This software backs DataWind’s cheap handhelds in the UK. The company is based in Montreal, but only the UK telecom market, Tuli says, was open enough for DataWind, since 2003, to launch its PocketSurfer and two UbiSurfer netbooks with free lifetime Internet anywhere within reach of a cellphone tower. About 70,000 PocketSurfers and 50,000 UbiSurfers a year are sold, mainly in the UK.
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Before DataWind started with computers, back in the mid-1990s, it did large faxes, scanners and plotters. Today, Tuli says, his 3 ft and 6 ft machines are used, among other clients, by US naval shipyards. Out of a pocket he whisks two DataWind scanners from the opposite end of the scale — the size of a pen and a credit card, respectively. This adds to the gadget clutter on the table.
DataWind’s proprietary software for its portable computers potentially solves the speed and access problems, for the Indian context. For Tuli, after all, the student market is only the beginning. He is looking for a revolution in digital access. Worldwide since 1998-99, he points out, cellphone usage has grown much faster than Internet usage. The difference is cost: computers and Internet are not cheap, for the average Indian — who does have a cellphone. Tuli offers the obligatory NRI story of the rickshaw-wallah (this one is in Amritsar) with a cellphone and a business plan.
A tablet is not a computer, I point out, one only consumes information on it. Not at all, says Tuli, whipping out his own Aakash, which comes paired with a small keyboard for Rs 300. It works all right, has a basic office software suite, and plays a movie well — always, of course, remembering that it costs so little.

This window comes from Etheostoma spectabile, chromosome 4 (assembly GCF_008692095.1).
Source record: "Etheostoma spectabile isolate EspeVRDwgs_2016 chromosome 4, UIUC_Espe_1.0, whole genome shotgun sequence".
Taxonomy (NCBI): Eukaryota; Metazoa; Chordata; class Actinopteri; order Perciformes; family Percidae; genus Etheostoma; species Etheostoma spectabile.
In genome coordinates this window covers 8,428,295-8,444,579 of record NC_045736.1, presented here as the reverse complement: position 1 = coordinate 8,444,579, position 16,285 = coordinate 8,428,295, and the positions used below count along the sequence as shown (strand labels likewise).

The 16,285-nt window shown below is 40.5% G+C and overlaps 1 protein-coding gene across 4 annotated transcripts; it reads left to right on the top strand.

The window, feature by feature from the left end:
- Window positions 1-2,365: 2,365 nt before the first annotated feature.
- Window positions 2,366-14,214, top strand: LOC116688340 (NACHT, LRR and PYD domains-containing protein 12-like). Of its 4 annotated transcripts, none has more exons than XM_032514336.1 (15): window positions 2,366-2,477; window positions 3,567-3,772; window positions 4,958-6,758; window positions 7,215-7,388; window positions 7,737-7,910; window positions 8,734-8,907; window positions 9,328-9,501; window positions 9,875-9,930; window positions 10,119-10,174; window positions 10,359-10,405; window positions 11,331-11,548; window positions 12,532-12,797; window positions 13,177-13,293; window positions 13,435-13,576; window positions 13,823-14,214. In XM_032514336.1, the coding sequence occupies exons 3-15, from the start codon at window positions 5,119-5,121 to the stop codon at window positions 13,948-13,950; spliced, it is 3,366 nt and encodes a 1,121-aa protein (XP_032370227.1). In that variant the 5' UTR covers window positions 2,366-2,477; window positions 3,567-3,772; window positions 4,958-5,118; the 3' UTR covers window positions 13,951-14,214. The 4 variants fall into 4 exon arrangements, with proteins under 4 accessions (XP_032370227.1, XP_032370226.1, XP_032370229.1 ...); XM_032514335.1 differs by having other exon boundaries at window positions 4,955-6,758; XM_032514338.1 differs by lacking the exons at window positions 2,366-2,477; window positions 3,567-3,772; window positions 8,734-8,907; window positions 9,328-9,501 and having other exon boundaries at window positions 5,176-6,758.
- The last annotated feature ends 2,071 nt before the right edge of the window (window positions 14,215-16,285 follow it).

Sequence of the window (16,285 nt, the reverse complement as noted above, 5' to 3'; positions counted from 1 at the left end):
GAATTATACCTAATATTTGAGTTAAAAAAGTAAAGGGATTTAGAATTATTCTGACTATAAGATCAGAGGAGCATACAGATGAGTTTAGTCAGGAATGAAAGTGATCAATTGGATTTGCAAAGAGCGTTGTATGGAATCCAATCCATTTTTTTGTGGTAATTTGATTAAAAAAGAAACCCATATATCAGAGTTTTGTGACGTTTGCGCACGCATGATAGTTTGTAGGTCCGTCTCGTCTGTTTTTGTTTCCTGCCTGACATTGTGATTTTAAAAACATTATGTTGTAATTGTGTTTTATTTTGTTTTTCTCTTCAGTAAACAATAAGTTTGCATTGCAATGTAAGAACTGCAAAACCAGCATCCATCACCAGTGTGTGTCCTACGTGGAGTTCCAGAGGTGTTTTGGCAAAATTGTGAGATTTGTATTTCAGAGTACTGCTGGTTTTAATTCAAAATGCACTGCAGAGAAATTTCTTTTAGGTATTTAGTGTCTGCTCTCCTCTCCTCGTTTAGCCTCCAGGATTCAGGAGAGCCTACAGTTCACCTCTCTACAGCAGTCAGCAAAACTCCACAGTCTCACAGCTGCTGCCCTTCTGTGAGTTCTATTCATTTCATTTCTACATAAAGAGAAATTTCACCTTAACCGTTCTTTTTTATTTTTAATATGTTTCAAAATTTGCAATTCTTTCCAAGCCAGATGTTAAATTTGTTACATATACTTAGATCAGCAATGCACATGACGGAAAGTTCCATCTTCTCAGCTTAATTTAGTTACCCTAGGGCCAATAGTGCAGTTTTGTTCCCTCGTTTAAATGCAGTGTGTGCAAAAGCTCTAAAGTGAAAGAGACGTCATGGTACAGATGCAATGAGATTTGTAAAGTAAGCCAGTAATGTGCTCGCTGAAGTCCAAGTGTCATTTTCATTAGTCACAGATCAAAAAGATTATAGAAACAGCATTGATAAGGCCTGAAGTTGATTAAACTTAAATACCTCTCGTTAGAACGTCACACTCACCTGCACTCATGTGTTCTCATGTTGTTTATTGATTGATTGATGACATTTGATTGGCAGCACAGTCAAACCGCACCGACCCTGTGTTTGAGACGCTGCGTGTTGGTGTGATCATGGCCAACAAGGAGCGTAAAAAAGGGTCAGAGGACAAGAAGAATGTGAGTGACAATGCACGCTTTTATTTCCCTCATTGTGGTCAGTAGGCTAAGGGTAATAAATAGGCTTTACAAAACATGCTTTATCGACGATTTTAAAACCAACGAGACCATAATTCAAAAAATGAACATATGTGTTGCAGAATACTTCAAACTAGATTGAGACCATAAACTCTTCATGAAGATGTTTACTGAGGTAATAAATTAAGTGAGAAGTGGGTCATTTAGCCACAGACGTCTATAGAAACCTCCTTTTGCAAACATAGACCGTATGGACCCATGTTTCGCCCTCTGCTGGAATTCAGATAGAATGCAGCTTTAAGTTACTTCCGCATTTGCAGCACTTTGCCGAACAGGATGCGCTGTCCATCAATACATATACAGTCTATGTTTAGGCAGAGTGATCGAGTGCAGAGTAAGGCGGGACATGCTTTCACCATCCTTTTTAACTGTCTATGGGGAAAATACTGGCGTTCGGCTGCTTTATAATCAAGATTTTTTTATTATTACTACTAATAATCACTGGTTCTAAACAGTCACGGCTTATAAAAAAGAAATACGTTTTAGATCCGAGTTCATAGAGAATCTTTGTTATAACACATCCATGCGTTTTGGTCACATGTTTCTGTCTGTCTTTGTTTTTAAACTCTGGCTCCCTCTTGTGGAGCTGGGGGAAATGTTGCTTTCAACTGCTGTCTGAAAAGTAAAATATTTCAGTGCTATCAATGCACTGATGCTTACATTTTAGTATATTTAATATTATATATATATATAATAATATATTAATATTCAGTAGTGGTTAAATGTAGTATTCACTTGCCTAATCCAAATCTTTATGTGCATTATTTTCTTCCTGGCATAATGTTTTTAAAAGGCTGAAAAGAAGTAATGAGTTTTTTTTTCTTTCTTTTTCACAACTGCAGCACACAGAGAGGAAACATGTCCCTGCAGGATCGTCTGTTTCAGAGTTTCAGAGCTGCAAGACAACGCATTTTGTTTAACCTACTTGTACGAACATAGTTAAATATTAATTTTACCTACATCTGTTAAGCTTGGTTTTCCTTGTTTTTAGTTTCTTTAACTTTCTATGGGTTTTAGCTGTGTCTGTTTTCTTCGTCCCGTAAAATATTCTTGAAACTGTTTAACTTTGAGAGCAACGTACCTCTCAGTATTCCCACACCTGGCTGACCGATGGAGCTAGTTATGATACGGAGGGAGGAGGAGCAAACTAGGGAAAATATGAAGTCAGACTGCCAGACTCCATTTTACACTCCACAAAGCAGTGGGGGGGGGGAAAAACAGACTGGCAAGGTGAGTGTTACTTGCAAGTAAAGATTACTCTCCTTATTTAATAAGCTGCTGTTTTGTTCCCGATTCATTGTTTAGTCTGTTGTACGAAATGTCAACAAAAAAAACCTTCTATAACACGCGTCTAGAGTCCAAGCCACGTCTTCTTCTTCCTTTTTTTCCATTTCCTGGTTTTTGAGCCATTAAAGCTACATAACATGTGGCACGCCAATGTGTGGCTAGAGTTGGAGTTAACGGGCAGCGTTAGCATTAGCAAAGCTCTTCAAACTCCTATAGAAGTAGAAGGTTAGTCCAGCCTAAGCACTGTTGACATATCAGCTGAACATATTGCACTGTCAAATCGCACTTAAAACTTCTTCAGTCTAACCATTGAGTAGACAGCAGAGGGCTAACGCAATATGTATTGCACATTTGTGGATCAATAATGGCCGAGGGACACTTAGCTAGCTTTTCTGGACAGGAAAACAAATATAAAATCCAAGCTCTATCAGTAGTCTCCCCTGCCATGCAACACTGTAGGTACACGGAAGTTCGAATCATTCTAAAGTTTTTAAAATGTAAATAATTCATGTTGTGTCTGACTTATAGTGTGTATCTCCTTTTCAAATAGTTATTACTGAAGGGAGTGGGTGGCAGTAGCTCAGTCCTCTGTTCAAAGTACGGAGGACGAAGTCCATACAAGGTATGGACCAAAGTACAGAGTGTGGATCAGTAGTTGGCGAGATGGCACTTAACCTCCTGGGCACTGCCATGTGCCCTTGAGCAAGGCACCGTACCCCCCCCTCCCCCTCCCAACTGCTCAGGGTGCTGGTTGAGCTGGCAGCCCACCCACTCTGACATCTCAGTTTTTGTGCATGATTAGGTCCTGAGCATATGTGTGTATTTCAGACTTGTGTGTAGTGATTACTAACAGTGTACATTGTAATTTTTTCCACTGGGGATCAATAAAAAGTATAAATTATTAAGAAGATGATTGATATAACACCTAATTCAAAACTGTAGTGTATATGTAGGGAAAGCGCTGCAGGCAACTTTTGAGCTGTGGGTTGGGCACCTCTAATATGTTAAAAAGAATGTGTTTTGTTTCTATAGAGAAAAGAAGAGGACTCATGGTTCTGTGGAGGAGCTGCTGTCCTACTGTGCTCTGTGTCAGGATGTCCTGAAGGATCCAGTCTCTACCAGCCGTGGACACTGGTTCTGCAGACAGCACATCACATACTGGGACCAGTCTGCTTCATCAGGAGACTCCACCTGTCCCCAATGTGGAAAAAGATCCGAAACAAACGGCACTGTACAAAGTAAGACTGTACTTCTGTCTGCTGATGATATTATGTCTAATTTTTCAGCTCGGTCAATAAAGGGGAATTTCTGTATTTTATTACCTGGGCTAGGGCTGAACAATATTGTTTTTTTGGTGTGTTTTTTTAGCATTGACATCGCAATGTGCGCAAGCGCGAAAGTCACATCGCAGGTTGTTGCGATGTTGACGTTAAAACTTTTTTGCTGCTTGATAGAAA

Tuli, who like his father trained as a civil engineer, is the public face and business-execution end of the company. Research and design are handled by his older brother Raja, a computer engineer. About 40 per cent of DataWind’s 150 employees are in Montreal, which is where Raja Tuli supervises the 12 research groups that come up with products.
The Tulis moved to Iran from Chandigarh in 1976; the father was in construction. After the Islamic Revolution they moved to Canada. In 1984, aged 16, Tuli “took amrit” as a Sikh, and started wearing a kirpan. It was a small town, and the ceremonial dagger immediately caused trouble. “This student not only looks very different,” Tuli says his neighbours thought, “but he also shows up in school with a knife!” The school banned the kirpan. Tuli’s family told him, it’s only three months to graduation, don’t jeopardise your college scholarships, but Tuli petitioned the school board and eventually went to court. He won an injunction and was allowed to wear his kirpan. His was the first such case in Canada.
He wins approval for this in the online community of Sikhs, for whom the Tulis’ success is a sign of the Guru’s blessings. They also approve of his principle of giving 10 per cent of his income to charity. “Sometimes 10 per cent is difficult,” he admits, but his wife unfailingly, he says, puts it into a separate account. The funds go to causes including battered women in Canada and orphans of the 1980s unrest in Punjab.
It is facts like these, technology aside, that allow one to take Suneet Singh Tuli seriously when he says he wants to change the world for India’s digitally disenfranchised.